By Scott Westerman
I’m usually pretty good with a camera, but the emotion involved in snapping a photograph of my 91 year old father standing in front of the school building that now bears his name made getting the shot a challenge. Tears of gratitude kept getting in the way.
Dad’s entire professional life has been dedicated to education. Opening new vistas of discovery and inspiring young people to unlock their potential has been his passion, first as a high school teacher, then as a school administrator and ultimately as Dean of the College of Education at Eastern Michigan University. In 2015, the Ann Arbor Public Schools recognized his body of work by naming “The W. Scott Westerman, Jr. Pre-School and Family Center” in his honor.
As I thought about how to frame this picture worth a thousand words, Dad’s mantra kept coming to the fore: Learn everything you can, and pass it on!
This is the motivation behind my new book, a collection of essays about the character of human achievement and our desire to share it with others.
The progress of humanity is built on a foundation of knowledge. The quantity and quality of our lives have improved dramatically because dedicated souls crafted a pyramid of wisdom that enabled us to see farther, work smarter and serve a greater good. All of this happened for one reason. Men and women of vision amassed a treasure trove of intellectual capital and passed it on.
Some contributed a portion of their abundance toward funding the edifices, the tools and the manpower that drive innovation. Others focused their intellect to confront complex problems. And many more became foot soldiers, directly passing on what they learn as teachers, mentors, parents and friends.
The common thread that runs through the character of the authentically great is their desire to give others the means to follow in their footsteps. Although they may sometimes be hard to see, brass rings are always out there. It’s up to us to recognize them, to grab the opportunity they represent, to achieve, and to add our own dabs of knowledge to the tapestry of life so that other might follow suit.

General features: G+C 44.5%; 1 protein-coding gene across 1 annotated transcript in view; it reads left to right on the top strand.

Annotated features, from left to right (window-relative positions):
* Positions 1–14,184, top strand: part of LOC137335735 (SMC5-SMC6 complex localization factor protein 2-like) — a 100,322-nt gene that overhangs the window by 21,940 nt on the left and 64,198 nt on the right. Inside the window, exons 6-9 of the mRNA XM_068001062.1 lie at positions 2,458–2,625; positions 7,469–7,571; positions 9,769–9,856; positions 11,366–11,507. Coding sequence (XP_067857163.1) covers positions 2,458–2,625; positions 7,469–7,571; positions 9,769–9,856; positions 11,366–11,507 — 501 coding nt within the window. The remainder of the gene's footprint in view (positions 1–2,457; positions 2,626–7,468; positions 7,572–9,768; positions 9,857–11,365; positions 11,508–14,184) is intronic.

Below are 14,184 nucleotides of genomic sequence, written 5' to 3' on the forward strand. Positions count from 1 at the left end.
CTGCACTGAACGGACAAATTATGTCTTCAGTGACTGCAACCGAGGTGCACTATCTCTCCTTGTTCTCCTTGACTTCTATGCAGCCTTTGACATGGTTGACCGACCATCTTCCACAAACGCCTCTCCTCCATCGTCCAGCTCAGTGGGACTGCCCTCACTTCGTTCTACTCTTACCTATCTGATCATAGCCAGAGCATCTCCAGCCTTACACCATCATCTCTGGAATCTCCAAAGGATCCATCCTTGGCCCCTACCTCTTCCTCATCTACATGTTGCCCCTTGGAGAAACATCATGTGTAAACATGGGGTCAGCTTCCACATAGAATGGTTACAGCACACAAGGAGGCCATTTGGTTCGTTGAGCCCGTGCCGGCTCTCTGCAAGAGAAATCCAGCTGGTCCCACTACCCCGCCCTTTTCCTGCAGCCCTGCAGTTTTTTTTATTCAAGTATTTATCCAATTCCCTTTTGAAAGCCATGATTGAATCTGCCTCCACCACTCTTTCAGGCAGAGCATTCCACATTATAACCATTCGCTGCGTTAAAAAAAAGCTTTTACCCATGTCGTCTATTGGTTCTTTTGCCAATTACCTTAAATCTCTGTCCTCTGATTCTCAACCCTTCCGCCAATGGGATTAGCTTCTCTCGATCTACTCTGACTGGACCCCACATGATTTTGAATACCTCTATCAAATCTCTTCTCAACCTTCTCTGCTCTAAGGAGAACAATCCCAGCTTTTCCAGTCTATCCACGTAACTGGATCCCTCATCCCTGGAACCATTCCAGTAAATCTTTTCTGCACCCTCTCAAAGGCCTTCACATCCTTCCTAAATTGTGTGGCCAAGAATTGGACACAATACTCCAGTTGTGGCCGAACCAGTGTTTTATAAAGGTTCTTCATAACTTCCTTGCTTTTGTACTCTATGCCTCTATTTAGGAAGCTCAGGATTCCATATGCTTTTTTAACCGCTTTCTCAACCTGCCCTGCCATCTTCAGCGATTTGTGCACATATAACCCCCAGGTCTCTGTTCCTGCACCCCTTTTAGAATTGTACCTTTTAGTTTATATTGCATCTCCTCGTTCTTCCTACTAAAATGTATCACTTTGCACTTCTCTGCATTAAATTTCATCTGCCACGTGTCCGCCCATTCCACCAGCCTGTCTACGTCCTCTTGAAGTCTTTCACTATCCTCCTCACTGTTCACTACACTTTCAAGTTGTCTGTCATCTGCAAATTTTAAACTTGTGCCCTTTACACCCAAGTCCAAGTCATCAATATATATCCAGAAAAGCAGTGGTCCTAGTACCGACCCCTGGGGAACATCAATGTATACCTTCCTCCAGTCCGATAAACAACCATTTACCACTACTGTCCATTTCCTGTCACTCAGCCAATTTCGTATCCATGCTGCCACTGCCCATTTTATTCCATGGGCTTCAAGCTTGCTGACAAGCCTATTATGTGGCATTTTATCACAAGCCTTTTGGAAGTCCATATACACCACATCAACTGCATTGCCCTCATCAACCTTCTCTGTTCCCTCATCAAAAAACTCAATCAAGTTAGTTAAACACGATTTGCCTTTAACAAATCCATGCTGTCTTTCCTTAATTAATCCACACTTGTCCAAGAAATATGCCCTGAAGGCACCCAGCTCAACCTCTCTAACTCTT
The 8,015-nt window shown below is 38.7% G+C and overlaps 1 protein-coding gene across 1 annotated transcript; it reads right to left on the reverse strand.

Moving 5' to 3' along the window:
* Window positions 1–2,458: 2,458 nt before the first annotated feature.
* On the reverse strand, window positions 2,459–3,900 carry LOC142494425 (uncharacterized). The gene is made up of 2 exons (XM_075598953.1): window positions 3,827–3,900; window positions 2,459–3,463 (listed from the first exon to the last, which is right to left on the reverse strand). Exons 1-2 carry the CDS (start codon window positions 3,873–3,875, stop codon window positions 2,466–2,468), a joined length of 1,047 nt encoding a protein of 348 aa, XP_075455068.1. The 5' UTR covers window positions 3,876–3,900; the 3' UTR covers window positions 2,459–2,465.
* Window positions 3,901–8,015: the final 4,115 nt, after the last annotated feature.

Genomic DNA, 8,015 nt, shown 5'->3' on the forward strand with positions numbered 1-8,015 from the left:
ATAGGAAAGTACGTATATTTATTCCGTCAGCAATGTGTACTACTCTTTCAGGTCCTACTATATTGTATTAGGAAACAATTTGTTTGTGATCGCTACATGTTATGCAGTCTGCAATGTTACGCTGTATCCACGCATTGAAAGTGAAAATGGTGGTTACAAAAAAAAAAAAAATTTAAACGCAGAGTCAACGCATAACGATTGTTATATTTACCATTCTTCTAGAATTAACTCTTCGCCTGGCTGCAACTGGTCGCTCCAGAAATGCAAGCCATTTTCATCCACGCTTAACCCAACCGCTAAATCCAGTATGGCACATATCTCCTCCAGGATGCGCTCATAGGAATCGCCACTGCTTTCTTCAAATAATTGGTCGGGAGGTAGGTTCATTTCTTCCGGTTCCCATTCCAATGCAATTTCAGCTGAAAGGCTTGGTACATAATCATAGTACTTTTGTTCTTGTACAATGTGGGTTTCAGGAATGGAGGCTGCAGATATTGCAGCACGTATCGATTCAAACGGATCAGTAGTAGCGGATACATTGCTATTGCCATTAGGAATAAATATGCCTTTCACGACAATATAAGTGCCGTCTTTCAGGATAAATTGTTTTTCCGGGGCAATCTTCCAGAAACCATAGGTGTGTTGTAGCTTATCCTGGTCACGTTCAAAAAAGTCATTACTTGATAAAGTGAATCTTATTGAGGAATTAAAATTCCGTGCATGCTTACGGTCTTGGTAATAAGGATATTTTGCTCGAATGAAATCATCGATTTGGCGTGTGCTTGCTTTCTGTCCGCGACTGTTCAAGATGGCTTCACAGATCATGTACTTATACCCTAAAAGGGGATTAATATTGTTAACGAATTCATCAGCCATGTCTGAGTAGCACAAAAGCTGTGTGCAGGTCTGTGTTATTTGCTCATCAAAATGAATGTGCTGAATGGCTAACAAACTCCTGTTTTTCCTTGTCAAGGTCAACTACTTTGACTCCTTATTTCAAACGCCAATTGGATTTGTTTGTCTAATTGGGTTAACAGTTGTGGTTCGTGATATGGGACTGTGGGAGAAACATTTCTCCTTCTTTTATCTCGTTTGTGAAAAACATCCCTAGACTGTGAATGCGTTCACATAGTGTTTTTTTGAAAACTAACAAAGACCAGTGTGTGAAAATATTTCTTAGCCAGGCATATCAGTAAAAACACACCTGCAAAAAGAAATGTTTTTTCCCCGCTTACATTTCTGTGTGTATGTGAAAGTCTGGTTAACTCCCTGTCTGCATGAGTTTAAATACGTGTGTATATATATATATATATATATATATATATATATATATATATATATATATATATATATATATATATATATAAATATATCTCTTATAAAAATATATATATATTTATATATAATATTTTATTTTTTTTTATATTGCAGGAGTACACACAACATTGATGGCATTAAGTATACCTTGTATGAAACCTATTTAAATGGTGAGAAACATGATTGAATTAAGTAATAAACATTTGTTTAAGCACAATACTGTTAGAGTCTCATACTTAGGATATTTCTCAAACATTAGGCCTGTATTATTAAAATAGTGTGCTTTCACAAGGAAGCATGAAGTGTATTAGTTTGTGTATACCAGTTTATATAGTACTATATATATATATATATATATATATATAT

This is the message I hope to have imparted in “Pass It On”, observations from a lifetime devoted to studying, success, happiness and all the challenges that come with it. The book begins with insights from three people I admire, my boss, Michigan State University President Lou Anna K. Simon, my good friend, MSU Athletic Director, Mark Hollis, and my mentor in the space of human motivation, the extraordinary author, coach and speaker, Erik Qualman. From there, we explore three dimensions of life: the secret sauce for success in college, discovering your purpose and turning it into a productive career, and a conversation about the elements that so mix to create an exceptional human being. These timeless ideals are what we MSU folks associate with the best Spartans we know, but they apply no matter what your background or where you went to school.
Success is always a team effort. Many people contributed ideas to “Pass It On”. Some have become household words. Others are less well known. All have found a way to meld experience, sweat, failure, tenacity and compassion into a force for positive change.
They all share something else in common, the indescribable jubilance that comes from watching others benefit from their work.
Our photo shoot at the W. Scott Westerman Jr. Pre-School and Family Center was complete. I helped Dad back into our car. He moves more slowly now. As our bodies begin to fail us we are forced into a state of mindfulness that can reveal the beauty that is often hidden among the moments we formerly allowed to pass by too quickly. We both found ourselves contemplating the building that would forever bear his name and thought about the hundreds of children who would start their own journey of discovery there.
Access to an excellent education is the ultimate competitive advantage. Study after study shows that those who learn are less likely to destroy. They are most likely to see the future as something bright with opportunity, taking personal responsibility for finding ways to add value and modeling productive behaviors for others to emulate.
I hope that these are the lessons you will glean from “Pass It On”, that you will take the meaning of its title to heart and make it possible for at least one other person in your circle of influence to know the excitement of discovery… and the pure joy that comes from leaving the world in a better place than you found it.